Wednesday, October 10, 2012

Book Review: A Catholic Christmas

Occasionally I will pick up a book and within the first few pages I'll stumble across something that sticks out as inaccurate and I either fixate on it or have a very difficult time getting past it.  This was and has been the case for me with regards to A Catholic Christmas.The book claims that Advent is part of the Christmas season.  Based on every other book I've read regarding Advent and Christmas as well as the curriculum I teach and have taught from over the past four years, Advent and Christmas are their own seasons in the liturgical calendar.

If you can get past the claims that Advent is part of Christmas (which it isn't despite whether you are looking at the ordinary or extraordinary Church calendars) then you'll find a nice little book that takes you on the highlight tour of feast days during Advent and Christmas.  There's also a chapter on the origins of Christmas and another on the liturgical year.  The chapter on the liturgical year irritated me with it's claims that Lent/Easter were a season, but admitted later that the Triduum was also a season on it's own.  Personally, I'd skip that chapter if you pick up this book.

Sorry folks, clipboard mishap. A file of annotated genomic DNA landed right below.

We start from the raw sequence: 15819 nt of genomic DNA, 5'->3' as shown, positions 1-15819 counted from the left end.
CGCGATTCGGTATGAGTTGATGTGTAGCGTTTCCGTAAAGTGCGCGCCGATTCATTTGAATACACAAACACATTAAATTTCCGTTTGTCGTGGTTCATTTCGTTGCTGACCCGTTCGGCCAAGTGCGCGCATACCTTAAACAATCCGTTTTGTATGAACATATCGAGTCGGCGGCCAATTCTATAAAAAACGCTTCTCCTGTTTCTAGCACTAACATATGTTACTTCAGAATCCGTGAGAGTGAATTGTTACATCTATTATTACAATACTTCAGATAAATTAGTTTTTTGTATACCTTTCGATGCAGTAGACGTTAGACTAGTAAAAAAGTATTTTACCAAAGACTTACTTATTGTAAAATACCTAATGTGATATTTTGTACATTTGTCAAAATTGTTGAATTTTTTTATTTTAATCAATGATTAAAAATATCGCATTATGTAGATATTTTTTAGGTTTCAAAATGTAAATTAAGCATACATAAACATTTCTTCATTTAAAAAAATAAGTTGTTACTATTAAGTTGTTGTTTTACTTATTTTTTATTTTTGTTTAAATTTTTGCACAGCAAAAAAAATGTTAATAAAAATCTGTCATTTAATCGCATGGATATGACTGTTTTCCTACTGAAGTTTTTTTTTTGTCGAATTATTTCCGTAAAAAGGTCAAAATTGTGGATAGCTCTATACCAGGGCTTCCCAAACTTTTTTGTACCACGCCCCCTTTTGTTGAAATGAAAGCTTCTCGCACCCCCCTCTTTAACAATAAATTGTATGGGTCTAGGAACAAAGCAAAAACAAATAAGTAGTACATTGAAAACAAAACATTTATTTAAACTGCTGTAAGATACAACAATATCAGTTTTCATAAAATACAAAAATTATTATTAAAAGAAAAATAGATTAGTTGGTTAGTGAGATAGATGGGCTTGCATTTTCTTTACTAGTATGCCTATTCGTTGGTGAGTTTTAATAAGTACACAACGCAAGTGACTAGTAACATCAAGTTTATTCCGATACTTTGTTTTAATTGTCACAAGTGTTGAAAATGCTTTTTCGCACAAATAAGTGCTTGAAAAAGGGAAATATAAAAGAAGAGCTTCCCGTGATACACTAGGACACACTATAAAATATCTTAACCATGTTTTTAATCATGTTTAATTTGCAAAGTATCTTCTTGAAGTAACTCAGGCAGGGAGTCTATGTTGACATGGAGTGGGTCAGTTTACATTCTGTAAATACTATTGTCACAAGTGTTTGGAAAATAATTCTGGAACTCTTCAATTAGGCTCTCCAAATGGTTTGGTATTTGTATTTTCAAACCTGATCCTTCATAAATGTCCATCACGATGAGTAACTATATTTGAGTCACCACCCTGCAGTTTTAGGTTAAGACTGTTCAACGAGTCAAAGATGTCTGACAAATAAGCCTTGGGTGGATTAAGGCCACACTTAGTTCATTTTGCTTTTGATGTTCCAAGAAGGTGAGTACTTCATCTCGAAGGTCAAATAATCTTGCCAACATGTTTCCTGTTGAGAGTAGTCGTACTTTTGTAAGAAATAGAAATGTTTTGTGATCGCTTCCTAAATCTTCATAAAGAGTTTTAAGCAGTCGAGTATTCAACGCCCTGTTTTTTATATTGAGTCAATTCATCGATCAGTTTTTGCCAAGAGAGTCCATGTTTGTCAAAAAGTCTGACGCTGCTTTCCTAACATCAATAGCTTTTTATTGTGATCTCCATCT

Based on the explanations of the feast days in the chapters that follow, I would say this book is best suited to someone who is unfamiliar with the more popular feast days during Advent and Christmas.  The author assumes that her readers will not know who the Immaculate Conception is, which while she's probably not off base for the majority of Catholics, well catechized Catholics may feel that chapter is a bit on the condescending side.

Overall, A Catholic Christmas isn't a bad book, but you won't find me giving it a high recommendation.

I was provided with a complimentary copy of this book by the publisher, St. Anthony Messenger Press, in exchange for my honest review.  You can take a A Catholic Christmas. this book by visiting

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